Development of Obstruction Lighting Standards for Wind Turbine Farms
Wind turbines are being utilized in 32 of the 50 states in America, with predictions that turbines will at one time be constructed in all 50 states. The U.S. Department of Energy has mandated that renewable energy sources, such as wind turbines, will provide six percent of the nation’s electricity by the year 2020. With mandates such as this, it is almost certain that the country will see the rate of turbine construction greatly increase over the next several years.
Since these giant structures are considered obstructions, of the greatest concerns is how they will affect air navigation. Standing at heights of up to 442 feet, the turbines have now become obstructions, as they exceed the 200 foot height limit as defined by the Federal Aviation Administration (FAA) Federal Aviation Regulations (FARS). At heights above 200 feet, the FARS require that obstructions to air traffic be illuminated with the appropriate FAA approved flashing red, flashing white, or steady burning red light lighting as described in FAA Advisory Circular AC 70/7460-1K, titled Obstruction Lighting and Marking. The document includes some provisions for lighting or marking a single wind turbine, but does not provide any guidance for lighting a large group, or farm, of wind turbines.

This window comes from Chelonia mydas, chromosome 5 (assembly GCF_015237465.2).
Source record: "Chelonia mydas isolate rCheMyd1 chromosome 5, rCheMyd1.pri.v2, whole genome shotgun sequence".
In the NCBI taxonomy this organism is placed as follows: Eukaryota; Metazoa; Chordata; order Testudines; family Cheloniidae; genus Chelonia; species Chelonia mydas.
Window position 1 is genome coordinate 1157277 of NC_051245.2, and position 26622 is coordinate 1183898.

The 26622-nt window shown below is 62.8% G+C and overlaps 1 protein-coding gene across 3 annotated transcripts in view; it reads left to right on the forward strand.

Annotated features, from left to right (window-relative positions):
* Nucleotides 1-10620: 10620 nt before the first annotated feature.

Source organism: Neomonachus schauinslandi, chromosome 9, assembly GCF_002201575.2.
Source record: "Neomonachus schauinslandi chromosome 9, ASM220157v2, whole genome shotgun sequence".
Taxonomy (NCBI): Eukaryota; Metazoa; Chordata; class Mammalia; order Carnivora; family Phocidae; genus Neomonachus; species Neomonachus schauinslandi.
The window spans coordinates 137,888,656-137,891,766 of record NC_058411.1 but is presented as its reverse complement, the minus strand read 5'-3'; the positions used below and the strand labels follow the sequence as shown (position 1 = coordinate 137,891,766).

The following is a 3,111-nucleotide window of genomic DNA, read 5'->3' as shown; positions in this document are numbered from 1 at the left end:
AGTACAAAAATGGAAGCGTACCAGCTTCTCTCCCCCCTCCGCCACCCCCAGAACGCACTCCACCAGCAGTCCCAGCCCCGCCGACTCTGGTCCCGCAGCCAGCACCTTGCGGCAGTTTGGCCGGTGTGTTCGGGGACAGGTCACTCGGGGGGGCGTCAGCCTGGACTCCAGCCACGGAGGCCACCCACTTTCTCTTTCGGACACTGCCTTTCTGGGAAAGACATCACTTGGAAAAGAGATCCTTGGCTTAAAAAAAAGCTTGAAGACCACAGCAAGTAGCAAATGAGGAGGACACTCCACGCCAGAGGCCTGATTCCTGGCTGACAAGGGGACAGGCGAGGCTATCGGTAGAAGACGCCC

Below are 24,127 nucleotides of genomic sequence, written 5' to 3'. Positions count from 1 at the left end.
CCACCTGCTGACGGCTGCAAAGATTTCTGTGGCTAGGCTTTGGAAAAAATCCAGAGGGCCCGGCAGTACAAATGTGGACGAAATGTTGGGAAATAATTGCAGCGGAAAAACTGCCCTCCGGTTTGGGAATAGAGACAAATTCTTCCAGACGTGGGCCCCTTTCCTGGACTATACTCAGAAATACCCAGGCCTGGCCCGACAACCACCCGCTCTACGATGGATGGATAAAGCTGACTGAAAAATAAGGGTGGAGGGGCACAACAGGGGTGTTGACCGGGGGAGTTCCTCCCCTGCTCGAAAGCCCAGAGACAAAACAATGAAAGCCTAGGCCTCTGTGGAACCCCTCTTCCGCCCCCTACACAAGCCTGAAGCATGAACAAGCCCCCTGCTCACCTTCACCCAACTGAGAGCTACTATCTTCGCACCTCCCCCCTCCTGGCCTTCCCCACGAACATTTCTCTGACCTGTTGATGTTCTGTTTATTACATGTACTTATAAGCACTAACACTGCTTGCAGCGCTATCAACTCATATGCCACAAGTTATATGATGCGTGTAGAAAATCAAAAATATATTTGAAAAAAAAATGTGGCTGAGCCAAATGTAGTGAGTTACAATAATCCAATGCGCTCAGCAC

Working jointly with the U.S. Department of Energy (DOE), the FAA conducted an evaluation to develop standards that would provide necessary guidance for air traffic to easily acquire, identify, and avoid the wind turbines, yet at the same time, minimize any impact to the surrounding community or to any nearby wildlife. Researchers visited eleven wind turbine sites to document how the lighting was installed, how it appeared from the air during both daytime and nighttime conditions, and how it was perceived from the surrounding community.
This report describes the research that was conducted to provide the foundation for the creation of new guidelines for lighting wind turbine farms as obstructions. It includes information on the site visits, various research activities, and the construction and evaluation of a test site in Lawton, Oklahoma that was used to validate the new suggested guidelines. Finally, it provides specific recommendations on how wind turbines should be illuminated.
Authors: James W. Patterson